How to Have a Great Lesson - Every TimeNov 16, 2022
By Anne Sullivan
A lesson is for learning. But maybe not in the way you think.
A great lesson isn't just one where you play really well. It’s a lesson in which you learn really well. Here’s the difference.
When you play well in your lesson, it shows your teacher that you have been practicing properly and you are making good progress. But if that were the only way we rated our lessons as successful, we would be ignoring those “off” weeks when you’ve practiced hard but simply not played well in your lesson in spite of that. It happens, and it’s nothing to get upset about.
If there is a practice habit you need to adjust, your teacher can help you with that. If you’re stuck on a particular passage, your teacher can help with that too. But playing well is not the best indicator of a good lesson.
In a really great lesson, you learn well.
A lesson isn’t a test where you either play well and pass, or play poorly and fail. It's an opportunity to learn more about the harp and music. You can learn about practice strategies for fixing wrong notes or placing chords or playing faster. You can learn how to play more expressively and perhaps what makes harp playing sound musical instead of mechanical. You can discover how to learn music faster or read it more accurately or memorize it more securely. You can learn something cool, like how to play harmonics or glissandos or the thunder effect.
And here’s a bonus. The more you look for learning in your lesson, the more you will learn. And the more you are enjoying learning, the more your teacher will enjoy teaching you and you’ll learn even more. It’s a triple win!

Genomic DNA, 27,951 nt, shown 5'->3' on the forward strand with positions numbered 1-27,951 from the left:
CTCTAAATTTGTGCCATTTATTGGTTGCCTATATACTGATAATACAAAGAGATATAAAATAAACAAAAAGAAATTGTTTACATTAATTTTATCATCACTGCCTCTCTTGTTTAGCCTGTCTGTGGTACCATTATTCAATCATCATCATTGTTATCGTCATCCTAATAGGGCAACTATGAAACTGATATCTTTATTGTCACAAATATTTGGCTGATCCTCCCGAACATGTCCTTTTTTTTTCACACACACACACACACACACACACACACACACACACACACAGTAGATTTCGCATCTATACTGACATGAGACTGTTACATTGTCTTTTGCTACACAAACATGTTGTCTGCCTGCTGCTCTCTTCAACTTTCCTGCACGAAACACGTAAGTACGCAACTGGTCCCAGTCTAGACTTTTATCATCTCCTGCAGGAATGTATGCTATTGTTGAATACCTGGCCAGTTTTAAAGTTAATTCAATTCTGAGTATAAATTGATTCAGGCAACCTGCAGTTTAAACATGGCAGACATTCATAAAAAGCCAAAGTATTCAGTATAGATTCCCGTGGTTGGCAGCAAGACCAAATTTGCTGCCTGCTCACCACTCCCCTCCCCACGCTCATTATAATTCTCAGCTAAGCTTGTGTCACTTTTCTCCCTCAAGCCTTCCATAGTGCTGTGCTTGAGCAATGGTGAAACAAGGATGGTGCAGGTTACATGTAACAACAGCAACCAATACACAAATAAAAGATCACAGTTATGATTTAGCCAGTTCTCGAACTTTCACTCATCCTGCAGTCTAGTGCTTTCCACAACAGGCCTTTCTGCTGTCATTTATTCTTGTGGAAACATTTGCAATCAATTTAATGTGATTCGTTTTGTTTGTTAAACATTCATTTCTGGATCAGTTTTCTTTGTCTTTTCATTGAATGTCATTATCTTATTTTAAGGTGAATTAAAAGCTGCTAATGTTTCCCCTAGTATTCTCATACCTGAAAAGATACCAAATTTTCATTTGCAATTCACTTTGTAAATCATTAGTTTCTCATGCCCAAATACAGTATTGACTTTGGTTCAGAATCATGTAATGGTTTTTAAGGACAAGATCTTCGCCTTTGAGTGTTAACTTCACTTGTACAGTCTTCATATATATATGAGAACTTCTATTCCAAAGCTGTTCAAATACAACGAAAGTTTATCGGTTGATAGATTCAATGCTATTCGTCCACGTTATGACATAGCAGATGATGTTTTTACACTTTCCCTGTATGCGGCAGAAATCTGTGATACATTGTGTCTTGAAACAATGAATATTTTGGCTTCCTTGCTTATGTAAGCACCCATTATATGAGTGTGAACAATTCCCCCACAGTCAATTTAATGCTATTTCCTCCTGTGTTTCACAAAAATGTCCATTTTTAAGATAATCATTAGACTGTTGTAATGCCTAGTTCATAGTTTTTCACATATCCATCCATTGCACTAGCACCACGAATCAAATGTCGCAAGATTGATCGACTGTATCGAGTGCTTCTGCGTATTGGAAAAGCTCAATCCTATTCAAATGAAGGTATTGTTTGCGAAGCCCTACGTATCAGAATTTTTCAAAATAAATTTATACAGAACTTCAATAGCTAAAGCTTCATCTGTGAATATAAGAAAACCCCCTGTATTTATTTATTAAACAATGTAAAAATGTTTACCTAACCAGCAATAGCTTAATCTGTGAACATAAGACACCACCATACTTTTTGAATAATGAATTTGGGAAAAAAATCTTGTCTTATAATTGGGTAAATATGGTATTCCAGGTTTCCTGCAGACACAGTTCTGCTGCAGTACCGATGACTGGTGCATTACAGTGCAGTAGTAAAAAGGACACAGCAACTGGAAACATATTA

I have created an acronym which may help you approach your next lesson with a new learning mindset. Even better, it should help you leave your lesson feeling great.
- Learning. A lesson is for learning. Making mistakes is part of the process.
- Exploration. A lesson is about discovering new things about music and the harp.
- Solutions. Your teacher is there to help you find solutions to difficulties you may be experiencing in the music you are learning.
- Steps. Your teacher will help show you the steps you need to take to succeed each week and over time.
- Opportunity. In a lesson there is always the opportunity to discover new ideas, new music, new ways of practicing, new places to play your music.
- No limits. Your lesson will help you remove the barriers in your way, whether they are technical issues or practice challenges or things you just don’t know yet. As those barriers are removed, one by one, there will be no limits to what you and your harp can do!
Here’s my question to you: what did you learn in your last lesson? I’m guessing you may not remember, and I’d like to help make certain that you remember what you learn in your next lesson.
So I’ve created a quick, fun 60 second challenge. It’s a practice strategy that will take you just a minute to try, one which may end up being a “go to” tool in your practice tool box. When you’ve tried the 60 second challenge, answer two easy questions and we’ll email you a free copy of our Lesson Learning Review Sheet. It’s a one-page sheet that you can complete after each lesson to help you remember what you learned or discovered in that lesson.
Get a copy of our free PDF Lesson Learning Review Sheet to help you make each lesson great. LINK
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